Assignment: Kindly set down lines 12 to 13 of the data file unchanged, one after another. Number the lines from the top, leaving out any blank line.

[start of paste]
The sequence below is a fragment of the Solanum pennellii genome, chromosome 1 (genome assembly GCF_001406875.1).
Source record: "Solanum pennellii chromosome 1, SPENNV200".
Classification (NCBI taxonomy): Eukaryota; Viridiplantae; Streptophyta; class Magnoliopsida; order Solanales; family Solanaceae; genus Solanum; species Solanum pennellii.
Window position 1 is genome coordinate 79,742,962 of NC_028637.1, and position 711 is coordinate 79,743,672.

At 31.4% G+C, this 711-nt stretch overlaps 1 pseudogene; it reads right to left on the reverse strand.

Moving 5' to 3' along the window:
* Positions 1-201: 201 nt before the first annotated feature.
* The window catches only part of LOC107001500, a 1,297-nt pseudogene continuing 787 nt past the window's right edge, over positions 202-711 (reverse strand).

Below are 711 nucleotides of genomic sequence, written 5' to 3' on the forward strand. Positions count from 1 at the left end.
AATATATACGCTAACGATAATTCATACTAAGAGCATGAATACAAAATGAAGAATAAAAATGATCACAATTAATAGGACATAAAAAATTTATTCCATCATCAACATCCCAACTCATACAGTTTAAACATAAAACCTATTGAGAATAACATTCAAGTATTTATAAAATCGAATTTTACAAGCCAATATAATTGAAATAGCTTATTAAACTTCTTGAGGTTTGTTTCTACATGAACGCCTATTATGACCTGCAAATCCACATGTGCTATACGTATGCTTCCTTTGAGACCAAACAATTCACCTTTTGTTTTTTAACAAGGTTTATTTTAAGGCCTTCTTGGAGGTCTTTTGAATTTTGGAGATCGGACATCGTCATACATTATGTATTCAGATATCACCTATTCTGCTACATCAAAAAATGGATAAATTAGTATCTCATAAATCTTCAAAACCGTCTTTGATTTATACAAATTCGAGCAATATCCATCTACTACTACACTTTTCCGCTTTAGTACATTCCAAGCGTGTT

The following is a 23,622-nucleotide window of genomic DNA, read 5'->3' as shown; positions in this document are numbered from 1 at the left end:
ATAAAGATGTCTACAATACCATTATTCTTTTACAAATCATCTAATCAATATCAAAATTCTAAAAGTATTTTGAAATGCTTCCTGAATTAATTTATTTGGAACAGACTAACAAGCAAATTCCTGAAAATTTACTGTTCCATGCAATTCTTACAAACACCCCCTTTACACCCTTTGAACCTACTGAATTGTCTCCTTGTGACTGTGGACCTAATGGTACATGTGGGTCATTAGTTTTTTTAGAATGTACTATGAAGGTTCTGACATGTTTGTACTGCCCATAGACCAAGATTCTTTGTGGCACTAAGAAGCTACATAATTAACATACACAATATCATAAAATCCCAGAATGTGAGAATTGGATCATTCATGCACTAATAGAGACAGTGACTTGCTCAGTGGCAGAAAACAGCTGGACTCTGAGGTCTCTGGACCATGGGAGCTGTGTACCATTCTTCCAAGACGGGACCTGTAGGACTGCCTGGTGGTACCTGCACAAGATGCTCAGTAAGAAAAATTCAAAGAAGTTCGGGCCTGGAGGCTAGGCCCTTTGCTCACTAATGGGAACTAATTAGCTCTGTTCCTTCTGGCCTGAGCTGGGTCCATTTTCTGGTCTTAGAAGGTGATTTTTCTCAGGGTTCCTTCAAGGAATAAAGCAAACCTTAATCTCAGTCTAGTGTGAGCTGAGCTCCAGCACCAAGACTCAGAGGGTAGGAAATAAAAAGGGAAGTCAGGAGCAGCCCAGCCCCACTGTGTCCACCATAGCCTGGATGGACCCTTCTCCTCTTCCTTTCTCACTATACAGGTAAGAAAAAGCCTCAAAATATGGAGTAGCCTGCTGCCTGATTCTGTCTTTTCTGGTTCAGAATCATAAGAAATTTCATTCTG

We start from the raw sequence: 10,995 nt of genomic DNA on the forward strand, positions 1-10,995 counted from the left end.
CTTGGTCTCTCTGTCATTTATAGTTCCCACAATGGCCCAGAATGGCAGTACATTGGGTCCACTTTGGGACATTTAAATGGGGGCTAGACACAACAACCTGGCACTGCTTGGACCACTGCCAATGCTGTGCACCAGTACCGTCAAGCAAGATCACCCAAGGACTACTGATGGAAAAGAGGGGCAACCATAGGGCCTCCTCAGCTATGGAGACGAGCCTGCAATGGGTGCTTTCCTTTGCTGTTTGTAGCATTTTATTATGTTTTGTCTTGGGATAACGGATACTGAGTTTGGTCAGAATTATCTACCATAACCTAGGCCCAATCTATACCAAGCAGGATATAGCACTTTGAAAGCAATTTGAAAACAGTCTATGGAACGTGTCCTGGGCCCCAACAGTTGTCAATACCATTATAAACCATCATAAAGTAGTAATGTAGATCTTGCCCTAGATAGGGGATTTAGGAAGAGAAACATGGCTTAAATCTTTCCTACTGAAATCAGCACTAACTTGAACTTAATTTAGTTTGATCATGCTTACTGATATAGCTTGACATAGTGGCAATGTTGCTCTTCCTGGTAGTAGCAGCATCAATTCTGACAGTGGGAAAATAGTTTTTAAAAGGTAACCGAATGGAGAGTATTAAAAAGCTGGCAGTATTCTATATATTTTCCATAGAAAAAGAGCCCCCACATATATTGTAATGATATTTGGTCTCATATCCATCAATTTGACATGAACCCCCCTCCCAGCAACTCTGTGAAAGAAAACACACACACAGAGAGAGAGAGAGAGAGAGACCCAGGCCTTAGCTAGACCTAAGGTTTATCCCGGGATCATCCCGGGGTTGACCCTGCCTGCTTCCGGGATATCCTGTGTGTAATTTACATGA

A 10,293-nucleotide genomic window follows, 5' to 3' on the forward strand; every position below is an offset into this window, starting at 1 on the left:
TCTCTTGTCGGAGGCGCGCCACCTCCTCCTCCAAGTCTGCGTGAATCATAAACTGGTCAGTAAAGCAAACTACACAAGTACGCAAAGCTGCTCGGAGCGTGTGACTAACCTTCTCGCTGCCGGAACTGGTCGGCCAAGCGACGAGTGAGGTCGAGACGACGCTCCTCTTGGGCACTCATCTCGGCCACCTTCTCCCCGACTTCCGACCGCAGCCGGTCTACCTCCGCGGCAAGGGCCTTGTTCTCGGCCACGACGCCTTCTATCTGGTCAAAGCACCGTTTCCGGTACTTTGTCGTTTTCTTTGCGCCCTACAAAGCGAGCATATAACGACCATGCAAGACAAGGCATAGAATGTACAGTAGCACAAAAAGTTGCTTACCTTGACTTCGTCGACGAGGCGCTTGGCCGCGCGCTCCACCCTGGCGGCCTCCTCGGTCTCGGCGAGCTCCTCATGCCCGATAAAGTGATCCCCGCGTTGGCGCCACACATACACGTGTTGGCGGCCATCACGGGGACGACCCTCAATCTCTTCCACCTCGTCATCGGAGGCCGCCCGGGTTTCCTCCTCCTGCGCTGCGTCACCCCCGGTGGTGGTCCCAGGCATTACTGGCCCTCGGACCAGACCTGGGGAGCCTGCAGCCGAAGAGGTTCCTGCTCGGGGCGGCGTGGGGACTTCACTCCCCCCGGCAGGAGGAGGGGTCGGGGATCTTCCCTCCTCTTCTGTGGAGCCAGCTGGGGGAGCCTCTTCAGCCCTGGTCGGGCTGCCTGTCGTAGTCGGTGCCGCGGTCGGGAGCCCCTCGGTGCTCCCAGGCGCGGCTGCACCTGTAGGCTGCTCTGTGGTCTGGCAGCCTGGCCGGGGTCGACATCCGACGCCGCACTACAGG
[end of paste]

ATAAAGATGTCTACAATACCATTATTCTTTTACAAATCATCTAATCAATATCAAAATTCTAAAAGTATTTTGAAATGCTTCCTGAATTAATTTATTTGGAACAGACTAACAAGCAAATTCCTGAAAATTTACTGTTCCATGCAATTCTTACAAACACCCCCTTTACACCCTTTGAACCTACTGAATTGTCTCCTTGTGACTGTGGACCTAATGGTACATGTGGGTCATTAGTTTTTTTAGAATGTACTATGAAGGTTCTGACATGTTTGTACTGCCCATAGACCAAGATTCTTTGTGGCACTAAGAAGCTACATAATTAACATACACAATATCATAAAATCCCAGAATGTGAGAATTGGATCATTCATGCACTAATAGAGACAGTGACTTGCTCAGTGGCAGAAAACAGCTGGACTCTGAGGTCTCTGGACCATGGGAGCTGTGTACCATTCTTCCAAGACGGGACCTGTAGGACTGCCTGGTGGTACCTGCACAAGATGCTCAGTAAGAAAAATTCAAAGAAGTTCGGGCCTGGAGGCTAGGCCCTTTGCTCACTAATGGGAACTAATTAGCTCTGTTCCTTCTGGCCTGAGCTGGGTCCATTTTCTGGTCTTAGAAGGTGATTTTTCTCAGGGTTCCTTCAAGGAATAAAGCAAACCTTAATCTCAGTCTAGTGTGAGCTGAGCTCCAGCACCAAGACTCAGAGGGTAGGAAATAAAAAGGGAAGTCAGGAGCAGCCCAGCCCCACTGTGTCCACCATAGCCTGGATGGACCCTTCTCCTCTTCCTTTCTCACTATACAGGTAAGAAAAAGCCTCAAAATATGGAGTAGCCTGCTGCCTGATTCTGTCTTTTCTGGTTCAGAATCATAAGAAATTTCATTCTG

We start from the raw sequence: 10,995 nt of genomic DNA on the forward strand, positions 1-10,995 counted from the left end.